The bunny as a symbol of Easter started around the 16th century Germany. As the Germans migrated to other lands, they brought many of their traditions with them. The idea of colored eggs as the symbol of fertility has been around for thousands of years and has been found in different cultures around the world. As Christianity took over Europe, many of the pagan traditions were molded into Christian themes of birth, death and resurrection.
Another German tradition is to decorate branches of trees and bushes with eggs although its origins have been lost. As an American married to a German, I adopted this tradition as one of my own. On our journey as an expat family we also brought this colorful egg tree tradition with us to other lands much to the delight and curiosity to our neighbors. One family turned this into a project. The Kraft family who live in Saalfeld, Germany started in 1965 to continuously collect and hang eggs in their garden. To date, they have over 9,000 colorful plastic eggs hanging on the tree (see photo).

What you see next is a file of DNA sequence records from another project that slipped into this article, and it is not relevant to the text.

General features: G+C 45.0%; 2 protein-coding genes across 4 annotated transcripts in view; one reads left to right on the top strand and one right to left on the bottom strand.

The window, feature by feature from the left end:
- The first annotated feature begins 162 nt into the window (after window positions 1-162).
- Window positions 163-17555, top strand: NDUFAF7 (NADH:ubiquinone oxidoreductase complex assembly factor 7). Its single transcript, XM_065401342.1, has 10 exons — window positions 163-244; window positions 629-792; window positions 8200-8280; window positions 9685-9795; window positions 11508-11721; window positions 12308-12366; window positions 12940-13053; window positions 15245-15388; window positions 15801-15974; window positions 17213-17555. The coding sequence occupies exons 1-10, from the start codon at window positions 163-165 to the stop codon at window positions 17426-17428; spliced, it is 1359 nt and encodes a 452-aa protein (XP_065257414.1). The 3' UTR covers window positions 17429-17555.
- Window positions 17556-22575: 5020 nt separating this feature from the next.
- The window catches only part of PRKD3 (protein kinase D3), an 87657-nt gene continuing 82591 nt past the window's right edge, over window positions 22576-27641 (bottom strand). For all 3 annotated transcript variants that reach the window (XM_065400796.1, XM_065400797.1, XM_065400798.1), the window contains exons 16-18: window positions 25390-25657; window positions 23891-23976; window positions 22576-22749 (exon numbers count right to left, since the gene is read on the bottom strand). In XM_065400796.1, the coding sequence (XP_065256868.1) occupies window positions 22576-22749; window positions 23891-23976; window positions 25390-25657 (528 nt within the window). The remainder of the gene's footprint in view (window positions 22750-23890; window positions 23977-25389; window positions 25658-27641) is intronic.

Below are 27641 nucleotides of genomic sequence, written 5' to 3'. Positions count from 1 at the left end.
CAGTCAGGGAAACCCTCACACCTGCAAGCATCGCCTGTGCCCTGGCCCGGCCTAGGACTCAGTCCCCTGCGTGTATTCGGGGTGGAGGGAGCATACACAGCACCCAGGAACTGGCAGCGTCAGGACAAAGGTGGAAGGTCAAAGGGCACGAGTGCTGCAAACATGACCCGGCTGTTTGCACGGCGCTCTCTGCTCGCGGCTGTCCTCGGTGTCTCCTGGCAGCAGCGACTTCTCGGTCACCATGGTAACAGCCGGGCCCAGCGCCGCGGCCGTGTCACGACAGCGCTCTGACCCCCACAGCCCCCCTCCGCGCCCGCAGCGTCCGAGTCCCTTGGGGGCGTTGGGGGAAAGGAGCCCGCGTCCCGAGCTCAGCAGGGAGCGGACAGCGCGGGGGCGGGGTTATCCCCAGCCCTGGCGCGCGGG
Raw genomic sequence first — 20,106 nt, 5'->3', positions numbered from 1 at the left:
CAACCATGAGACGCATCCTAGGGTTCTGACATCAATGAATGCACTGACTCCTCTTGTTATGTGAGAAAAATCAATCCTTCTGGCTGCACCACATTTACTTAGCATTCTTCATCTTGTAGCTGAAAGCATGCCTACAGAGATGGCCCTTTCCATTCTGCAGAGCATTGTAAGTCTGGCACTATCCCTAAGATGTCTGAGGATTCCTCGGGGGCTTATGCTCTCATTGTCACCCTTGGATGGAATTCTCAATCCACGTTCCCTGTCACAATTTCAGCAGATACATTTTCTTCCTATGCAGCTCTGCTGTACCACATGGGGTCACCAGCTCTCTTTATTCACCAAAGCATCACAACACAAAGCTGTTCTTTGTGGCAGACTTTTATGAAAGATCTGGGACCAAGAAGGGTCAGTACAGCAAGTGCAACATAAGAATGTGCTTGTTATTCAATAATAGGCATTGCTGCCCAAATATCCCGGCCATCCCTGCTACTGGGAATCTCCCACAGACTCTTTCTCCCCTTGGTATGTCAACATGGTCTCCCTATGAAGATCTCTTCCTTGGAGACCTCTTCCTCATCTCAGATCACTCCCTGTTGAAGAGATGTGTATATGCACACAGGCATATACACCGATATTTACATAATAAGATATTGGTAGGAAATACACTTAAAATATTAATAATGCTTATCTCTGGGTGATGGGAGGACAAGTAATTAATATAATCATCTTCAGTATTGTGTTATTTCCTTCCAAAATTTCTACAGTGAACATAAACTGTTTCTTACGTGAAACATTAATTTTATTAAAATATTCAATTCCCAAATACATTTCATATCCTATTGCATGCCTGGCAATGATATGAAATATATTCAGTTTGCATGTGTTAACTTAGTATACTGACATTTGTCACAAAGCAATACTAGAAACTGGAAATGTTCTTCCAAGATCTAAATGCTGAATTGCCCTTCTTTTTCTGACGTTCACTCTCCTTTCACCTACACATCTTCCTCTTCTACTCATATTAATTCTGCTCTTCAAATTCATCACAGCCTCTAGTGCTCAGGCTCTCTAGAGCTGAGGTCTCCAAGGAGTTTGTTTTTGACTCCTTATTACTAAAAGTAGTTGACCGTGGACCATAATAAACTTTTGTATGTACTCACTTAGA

Some people especially in the northern parts of Germany light big bonfires late into the evening on the Saturday before Easter Sunday. It has its roots in symbolizing the return of life and growth in the spring and was a useful way of ridding of old plant material. The Easter fire is a popular community event here in Braunschweig. Every year we meet our neighbors and friends near a farm where the annual bonfire takes place to drink beer, eat bratwurst or bake stockbrot, bread dough on a stick put into a fire to bake.
It is these events that tie me to my adoptive new home and give new meaning to traditions. If you gave any special tradition or way of celebrating Easter, I’ d love to hear about it. Please email me at firstname.lastname@example.org.